According to Armstrong et al. (2015), a market is an institution or rather a social structure. Therefore, a market provides a social platform where people have the opportunity to produce, purchase and at the same time buy goods and services while exercising freedom with no limitation of any nature by others. For markets to be safe, they need people to secure the property. Similarly, markets operate on the basis of demand and supply forces. Demand for supply triggers for the production, buying and selling of the goods and services. Armstrong et al. (2015) outlined that when there is an optimal distribution of resources in both demand and supplies in a society, and that the market is free from either unnecessary regulation nor limitations (free market from government intervention) there is social efficiency.
In these circumstances, it is notable that the government creates markets by limiting intervention in a concept referred to as liberal democracy. However, Vogel, (2018) notes that if the market is not regulated totally, markets will not thrive. The rationale is that property will not be secured, consequently stealing, tax evasion will increase, and the business would suffer. Importantly, it is worth noting that the business will require the rules and norms for regulation.
The constitutional provides many principles for the governance of the people. For instance, there is the principle of sovereignty, derived from the social, philosophical works of Thomas Hobbes and John Locke among others. Additionally, there is the principle of limited government and the general principles of democracy. As Mintrom, (2012) noted, the principle of democracy and the limited government primarily denotes the platform in which the government’s success positively. This notion falls under the concept of limited regulation and liberal democratic markets thus market thrives. However, failures arise when the government exceeds its powers and introduces excess intervention. Usually, are many goods are typically available in the markets. For instance, there are rivalrous goods, congestible, toll, and excludable and public goods among others. Excludable goods include things like cars while public goods include items such as public goods. Generally, the government is mandated to provide such public goods for societal efficiency.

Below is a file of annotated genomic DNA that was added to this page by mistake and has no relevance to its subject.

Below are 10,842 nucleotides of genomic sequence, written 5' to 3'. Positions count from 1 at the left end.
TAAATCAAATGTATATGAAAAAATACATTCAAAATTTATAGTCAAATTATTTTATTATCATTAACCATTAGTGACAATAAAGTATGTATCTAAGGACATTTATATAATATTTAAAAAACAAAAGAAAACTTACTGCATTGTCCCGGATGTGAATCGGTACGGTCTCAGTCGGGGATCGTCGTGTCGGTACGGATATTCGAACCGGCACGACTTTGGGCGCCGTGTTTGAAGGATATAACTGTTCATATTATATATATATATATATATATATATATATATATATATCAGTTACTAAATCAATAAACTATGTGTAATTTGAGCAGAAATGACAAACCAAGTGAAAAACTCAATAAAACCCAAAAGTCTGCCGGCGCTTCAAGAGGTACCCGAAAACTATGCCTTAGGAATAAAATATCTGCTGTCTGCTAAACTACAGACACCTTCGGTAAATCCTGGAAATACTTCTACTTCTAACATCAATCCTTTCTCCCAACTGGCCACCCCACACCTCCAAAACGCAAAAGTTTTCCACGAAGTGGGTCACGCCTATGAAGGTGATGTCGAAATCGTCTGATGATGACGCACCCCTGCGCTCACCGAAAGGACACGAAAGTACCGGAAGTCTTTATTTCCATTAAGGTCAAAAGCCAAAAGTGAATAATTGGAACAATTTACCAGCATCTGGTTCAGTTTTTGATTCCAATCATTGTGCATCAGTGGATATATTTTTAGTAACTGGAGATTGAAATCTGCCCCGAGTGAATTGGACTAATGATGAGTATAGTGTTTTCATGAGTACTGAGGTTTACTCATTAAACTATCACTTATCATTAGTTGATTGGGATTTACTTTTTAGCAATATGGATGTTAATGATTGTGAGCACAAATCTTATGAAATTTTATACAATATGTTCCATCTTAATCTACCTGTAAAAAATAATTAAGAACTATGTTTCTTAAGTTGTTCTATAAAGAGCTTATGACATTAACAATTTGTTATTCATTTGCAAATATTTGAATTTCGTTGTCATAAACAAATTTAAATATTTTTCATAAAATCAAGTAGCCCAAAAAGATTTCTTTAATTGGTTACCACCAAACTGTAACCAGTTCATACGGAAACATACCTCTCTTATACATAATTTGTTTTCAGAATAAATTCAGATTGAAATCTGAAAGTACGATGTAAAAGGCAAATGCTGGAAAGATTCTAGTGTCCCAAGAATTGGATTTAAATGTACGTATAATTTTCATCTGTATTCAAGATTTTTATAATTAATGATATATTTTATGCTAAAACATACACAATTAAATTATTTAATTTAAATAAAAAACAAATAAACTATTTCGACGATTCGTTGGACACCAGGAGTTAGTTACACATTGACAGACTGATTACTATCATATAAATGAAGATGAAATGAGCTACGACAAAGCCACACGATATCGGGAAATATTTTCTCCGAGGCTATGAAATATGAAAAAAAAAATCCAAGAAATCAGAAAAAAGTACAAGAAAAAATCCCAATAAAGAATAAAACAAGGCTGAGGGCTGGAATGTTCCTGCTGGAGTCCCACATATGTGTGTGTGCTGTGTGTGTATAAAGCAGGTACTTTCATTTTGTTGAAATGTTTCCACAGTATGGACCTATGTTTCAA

Furthermore, proper functioning of the market is denoted by the capability for the market to run efficiently, as noted by Kotler et al. (2017) that the consumers and open market determine a good market. Several laws also guide markets. There is the law competition which triggers improved goods and the law of self-interest which makes people work for their benefits and finally the law of supply and demand. Fundamentally, the United States provides many elements. Some of the core elements are the separation of powers, due process, judicial review, equal protection of the law, checks, and balances freedom of speech and democracy (Rossiter, 2017).
Separation of power concept ensures that each branch of the government is independent. Checks and balances impose the need for government agencies to corporate and support economy. On the other hand, there is the element of limited government. This element of the constitution provides that the population has the required freedoms, power and equal rights with little interference. Checks and balances are to ensure that the principles of democracy are adhered to and individual rights are respected (Mintrom, 2012). Additionally, the principle of the due process ensures that there is justice, legal rights are protected, and when there is an abuse of business transactions and process are violated; justice will be acquired through prosecution or court trial process.
Armstrong, G., Kotler, P., Buchwitz, L. A., Trifts, V., & Gaudet, D. (2015). Marketing: an introduction.
Kotler, P., Burton, S., Deans, K., Brown, L., & Armstrong, G. (2015). Marketing. Pearson Higher Education AU.
Mintrom, M. (2012). Contemporary Policy Analysis. Oxford University Press
Rossiter, C. (2017). Constitutional dictatorship: crisis government in the modern democracies. Routledge
Vogel, S. K. (2018). Freer markets, more rules: Regulatory reform in advanced industrial countries. Cornell University Press.